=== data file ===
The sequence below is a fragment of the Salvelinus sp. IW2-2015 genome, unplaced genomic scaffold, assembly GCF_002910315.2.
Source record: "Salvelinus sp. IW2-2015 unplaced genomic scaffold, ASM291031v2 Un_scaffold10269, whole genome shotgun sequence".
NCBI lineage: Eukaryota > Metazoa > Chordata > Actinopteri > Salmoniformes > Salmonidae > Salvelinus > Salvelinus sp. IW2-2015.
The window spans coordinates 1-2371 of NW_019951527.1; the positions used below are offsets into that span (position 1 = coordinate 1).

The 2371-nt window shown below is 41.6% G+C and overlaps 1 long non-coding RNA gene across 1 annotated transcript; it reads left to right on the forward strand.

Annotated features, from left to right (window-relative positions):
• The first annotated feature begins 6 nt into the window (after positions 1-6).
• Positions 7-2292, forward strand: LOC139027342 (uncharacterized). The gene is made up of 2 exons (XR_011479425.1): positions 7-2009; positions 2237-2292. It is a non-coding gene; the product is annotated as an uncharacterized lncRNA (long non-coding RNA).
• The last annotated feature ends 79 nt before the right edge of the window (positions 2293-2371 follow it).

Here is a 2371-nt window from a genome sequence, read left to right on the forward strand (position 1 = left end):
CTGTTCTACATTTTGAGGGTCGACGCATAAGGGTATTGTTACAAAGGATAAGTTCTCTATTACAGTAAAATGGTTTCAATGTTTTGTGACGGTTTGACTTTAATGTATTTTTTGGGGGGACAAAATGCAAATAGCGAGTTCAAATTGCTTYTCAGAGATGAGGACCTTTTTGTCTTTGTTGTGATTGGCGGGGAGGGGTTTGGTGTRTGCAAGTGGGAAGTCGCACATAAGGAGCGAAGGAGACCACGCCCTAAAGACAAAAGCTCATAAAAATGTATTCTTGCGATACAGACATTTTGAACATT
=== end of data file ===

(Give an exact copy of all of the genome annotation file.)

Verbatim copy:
The sequence below is a fragment of the Salvelinus sp. IW2-2015 genome, unplaced genomic scaffold, assembly GCF_002910315.2.
Source record: "Salvelinus sp. IW2-2015 unplaced genomic scaffold, ASM291031v2 Un_scaffold10269, whole genome shotgun sequence".
NCBI lineage: Eukaryota > Metazoa > Chordata > Actinopteri > Salmoniformes > Salmonidae > Salvelinus > Salvelinus sp. IW2-2015.
The window spans coordinates 1-2371 of NW_019951527.1; the positions used below are offsets into that span (position 1 = coordinate 1).

The 2371-nt window shown below is 41.6% G+C and overlaps 1 long non-coding RNA gene across 1 annotated transcript; it reads left to right on the forward strand.

Annotated features, from left to right (window-relative positions):
• The first annotated feature begins 6 nt into the window (after positions 1-6).
• Positions 7-2292, forward strand: LOC139027342 (uncharacterized). The gene is made up of 2 exons (XR_011479425.1): positions 7-2009; positions 2237-2292. It is a non-coding gene; the product is annotated as an uncharacterized lncRNA (long non-coding RNA).
• The last annotated feature ends 79 nt before the right edge of the window (positions 2293-2371 follow it).

Here is a 2371-nt window from a genome sequence, read left to right on the forward strand (position 1 = left end):
CTGTTCTACATTTTGAGGGTCGACGCATAAGGGTATTGTTACAAAGGATAAGTTCTCTATTACAGTAAAATGGTTTCAATGTTTTGTGACGGTTTGACTTTAATGTATTTTTTGGGGGGACAAAATGCAAATAGCGAGTTCAAATTGCTTYTCAGAGATGAGGACCTTTTTGTCTTTGTTGTGATTGGCGGGGAGGGGTTTGGTGTRTGCAAGTGGGAAGTCGCACATAAGGAGCGAAGGAGACCACGCCCTAAAGACAAAAGCTCATAAAAATGTATTCTTGCGATACAGACATTTTGAACATT